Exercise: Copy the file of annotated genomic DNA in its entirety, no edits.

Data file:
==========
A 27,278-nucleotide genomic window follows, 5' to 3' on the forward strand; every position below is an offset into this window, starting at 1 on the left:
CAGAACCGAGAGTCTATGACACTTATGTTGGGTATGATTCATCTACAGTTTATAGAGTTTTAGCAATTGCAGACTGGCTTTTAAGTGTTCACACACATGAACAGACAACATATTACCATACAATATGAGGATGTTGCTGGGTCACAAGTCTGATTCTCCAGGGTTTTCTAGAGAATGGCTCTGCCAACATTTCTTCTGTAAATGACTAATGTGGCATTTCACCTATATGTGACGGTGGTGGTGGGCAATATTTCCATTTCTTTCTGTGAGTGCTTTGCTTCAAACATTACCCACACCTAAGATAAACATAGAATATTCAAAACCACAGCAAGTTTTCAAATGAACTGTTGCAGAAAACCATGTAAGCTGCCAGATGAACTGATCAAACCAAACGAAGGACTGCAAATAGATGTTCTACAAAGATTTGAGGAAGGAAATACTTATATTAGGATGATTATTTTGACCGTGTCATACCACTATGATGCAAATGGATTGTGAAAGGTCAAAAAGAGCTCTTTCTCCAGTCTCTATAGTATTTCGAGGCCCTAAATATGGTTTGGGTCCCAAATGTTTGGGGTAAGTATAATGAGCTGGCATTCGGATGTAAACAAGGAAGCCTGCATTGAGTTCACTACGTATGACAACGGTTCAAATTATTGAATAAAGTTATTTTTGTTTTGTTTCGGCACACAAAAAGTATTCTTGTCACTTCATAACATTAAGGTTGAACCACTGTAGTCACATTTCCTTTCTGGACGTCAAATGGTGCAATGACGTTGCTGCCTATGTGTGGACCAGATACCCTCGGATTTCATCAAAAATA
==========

A 27,278-nucleotide genomic window follows, 5' to 3' on the forward strand; every position below is an offset into this window, starting at 1 on the left:
CAGAACCGAGAGTCTATGACACTTATGTTGGGTATGATTCATCTACAGTTTATAGAGTTTTAGCAATTGCAGACTGGCTTTTAAGTGTTCACACACATGAACAGACAACATATTACCATACAATATGAGGATGTTGCTGGGTCACAAGTCTGATTCTCCAGGGTTTTCTAGAGAATGGCTCTGCCAACATTTCTTCTGTAAATGACTAATGTGGCATTTCACCTATATGTGACGGTGGTGGTGGGCAATATTTCCATTTCTTTCTGTGAGTGCTTTGCTTCAAACATTACCCACACCTAAGATAAACATAGAATATTCAAAACCACAGCAAGTTTTCAAATGAACTGTTGCAGAAAACCATGTAAGCTGCCAGATGAACTGATCAAACCAAACGAAGGACTGCAAATAGATGTTCTACAAAGATTTGAGGAAGGAAATACTTATATTAGGATGATTATTTTGACCGTGTCATACCACTATGATGCAAATGGATTGTGAAAGGTCAAAAAGAGCTCTTTCTCCAGTCTCTATAGTATTTCGAGGCCCTAAATATGGTTTGGGTCCCAAATGTTTGGGGTAAGTATAATGAGCTGGCATTCGGATGTAAACAAGGAAGCCTGCATTGAGTTCACTACGTATGACAACGGTTCAAATTATTGAATAAAGTTATTTTTGTTTTGTTTCGGCACACAAAAAGTATTCTTGTCACTTCATAACATTAAGGTTGAACCACTGTAGTCACATTTCCTTTCTGGACGTCAAATGGTGCAATGACGTTGCTGCCTATGTGTGGACCAGATACCCTCGGATTTCATCAAAAATA